Indiana was waxed on the glass by 17, which was the same number of offensive rebounds Washington pulled in. Drew Gooden and Marcin Gortat combined for 13 of the 17, with Gooden bringing in seven on his own. Gooden, who had two points and three rebounds in the entire series against Chicago, had 12 points and 13 rebounds tonight.

A late flurry of threes for the Pacers helped close the gap to six as the Pacers fell 102-96 in Game 1. The loss pushes them into their second 0-1 hole of this postseason, and their second series losing home court advantage in the first game. Generally, there'd be enough room for optimism looking at what Washington did; there's enough faith that Gooden and Ariza will come down from such dizzying heights and that even better scoring from John Wall will be easier to weather than 35 points from Gooden and Ariza.

It's all well and good to look at what Washington likely won't do moving forward, but what can the Pacers actually do themselves to counter it consistently? Regardless of what other teams do, the Pacers keep doing the same things again and again. They keep coming out flat, they keep failing to run an offense, they keep getting nothing but fouls from their centers, they keep having to rely on bad shots, slow offense, one-on-one basketball, and out of sync defense.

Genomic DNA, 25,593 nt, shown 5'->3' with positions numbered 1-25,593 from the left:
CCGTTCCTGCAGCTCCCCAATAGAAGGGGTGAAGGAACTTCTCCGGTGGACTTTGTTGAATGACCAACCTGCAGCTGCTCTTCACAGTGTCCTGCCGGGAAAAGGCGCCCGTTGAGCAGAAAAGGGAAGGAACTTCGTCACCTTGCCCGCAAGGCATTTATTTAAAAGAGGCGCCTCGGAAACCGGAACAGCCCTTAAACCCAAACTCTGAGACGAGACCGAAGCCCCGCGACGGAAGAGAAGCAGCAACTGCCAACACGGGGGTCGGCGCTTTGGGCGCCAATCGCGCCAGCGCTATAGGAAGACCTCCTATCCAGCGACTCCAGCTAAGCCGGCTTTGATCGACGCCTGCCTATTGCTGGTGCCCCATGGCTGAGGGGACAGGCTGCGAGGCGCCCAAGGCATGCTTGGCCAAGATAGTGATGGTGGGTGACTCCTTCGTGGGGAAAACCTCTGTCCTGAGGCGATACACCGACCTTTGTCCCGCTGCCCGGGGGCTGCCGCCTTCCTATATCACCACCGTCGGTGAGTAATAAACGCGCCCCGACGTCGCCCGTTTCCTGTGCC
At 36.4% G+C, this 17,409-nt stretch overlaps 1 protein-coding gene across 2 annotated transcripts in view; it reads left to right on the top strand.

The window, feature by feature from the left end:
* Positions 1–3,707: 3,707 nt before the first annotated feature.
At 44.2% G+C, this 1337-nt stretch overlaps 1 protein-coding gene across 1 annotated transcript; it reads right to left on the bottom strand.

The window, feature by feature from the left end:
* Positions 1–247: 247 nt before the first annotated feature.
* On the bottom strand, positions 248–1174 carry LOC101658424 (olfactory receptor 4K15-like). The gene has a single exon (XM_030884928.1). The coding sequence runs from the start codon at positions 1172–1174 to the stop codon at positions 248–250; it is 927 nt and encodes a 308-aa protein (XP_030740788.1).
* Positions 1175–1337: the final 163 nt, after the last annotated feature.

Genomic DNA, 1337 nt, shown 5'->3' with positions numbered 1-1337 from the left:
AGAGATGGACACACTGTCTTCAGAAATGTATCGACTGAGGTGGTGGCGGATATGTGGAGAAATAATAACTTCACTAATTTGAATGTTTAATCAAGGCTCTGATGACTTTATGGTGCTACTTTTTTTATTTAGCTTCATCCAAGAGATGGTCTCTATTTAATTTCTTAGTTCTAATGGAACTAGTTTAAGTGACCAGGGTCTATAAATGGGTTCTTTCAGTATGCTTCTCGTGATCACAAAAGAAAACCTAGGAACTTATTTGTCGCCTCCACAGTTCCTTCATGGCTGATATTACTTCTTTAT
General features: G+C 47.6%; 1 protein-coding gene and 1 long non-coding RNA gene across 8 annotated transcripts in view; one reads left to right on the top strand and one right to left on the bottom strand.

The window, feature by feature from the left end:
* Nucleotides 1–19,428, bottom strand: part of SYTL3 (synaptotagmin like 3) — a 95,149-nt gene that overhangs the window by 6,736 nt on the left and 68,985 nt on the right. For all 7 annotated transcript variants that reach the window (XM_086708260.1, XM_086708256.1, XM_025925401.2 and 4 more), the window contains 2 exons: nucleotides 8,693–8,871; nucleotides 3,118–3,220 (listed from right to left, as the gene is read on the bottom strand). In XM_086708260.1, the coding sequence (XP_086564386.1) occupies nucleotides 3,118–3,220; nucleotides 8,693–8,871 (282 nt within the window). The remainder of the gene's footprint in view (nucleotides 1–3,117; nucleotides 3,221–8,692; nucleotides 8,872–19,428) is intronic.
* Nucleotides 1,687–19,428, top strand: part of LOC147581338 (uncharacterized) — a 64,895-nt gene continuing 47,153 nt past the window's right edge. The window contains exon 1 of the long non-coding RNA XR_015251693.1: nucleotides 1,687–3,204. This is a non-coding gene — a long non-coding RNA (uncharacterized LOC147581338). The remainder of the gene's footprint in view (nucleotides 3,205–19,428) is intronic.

The optimistic side of everything looks at how Washington played and sees that this series is still well within reach, but where's the optimism in Indiana? They may come out in Game 2 with much better energy, but why do they need to constantly have their backs to the wall in order to play well? No one looked particularly good tonight. Paul George was excellent at getting to the line (9-9) to make up or his defensive lapses on Ariza and his 4-17 shooting night.

George Hill finally hit some threes in garbage time that can hopefully carry over and David West pulled in 12 rebounds despite not doing a great job preventing rebounds for the Wizards. Lance Stephenson was out of sorts all night, turning it over four times and shooting just 4-13. Luis Scola played good, but not great in his return to game action, scoring 12 off the bench, but leaving so much offense on the floor.

But it's Roy Hibbert's continued lack of involvement on the floor that's the single biggest problem for this team. Hibbert had zero points and zero rebounds, and it's great to pile on him as Tracy McGrady and Gilbert Arenas did tonight, but there isn't a player on the Pacers that's more important to their success in this series than Hibbert. After all, what's worse than Hibbert not playing well? That the Pacers need him to play well.

Indiana will tip Game 2 on Wednesday in Indianapolis in an effort to tie the series up 1-1 before going to Washington for a pair. The loss tonight doesn't stick a fork in Indiana's season by any means, but it's becoming more and more difficult with every loss to believe this team is ever going to find a competent level of consistency. Perhaps the worst thing about this team's collapse is that we have to keep watching. But a win on Wednesday will also bring out the best part about this team's collapse: that they won't let it end.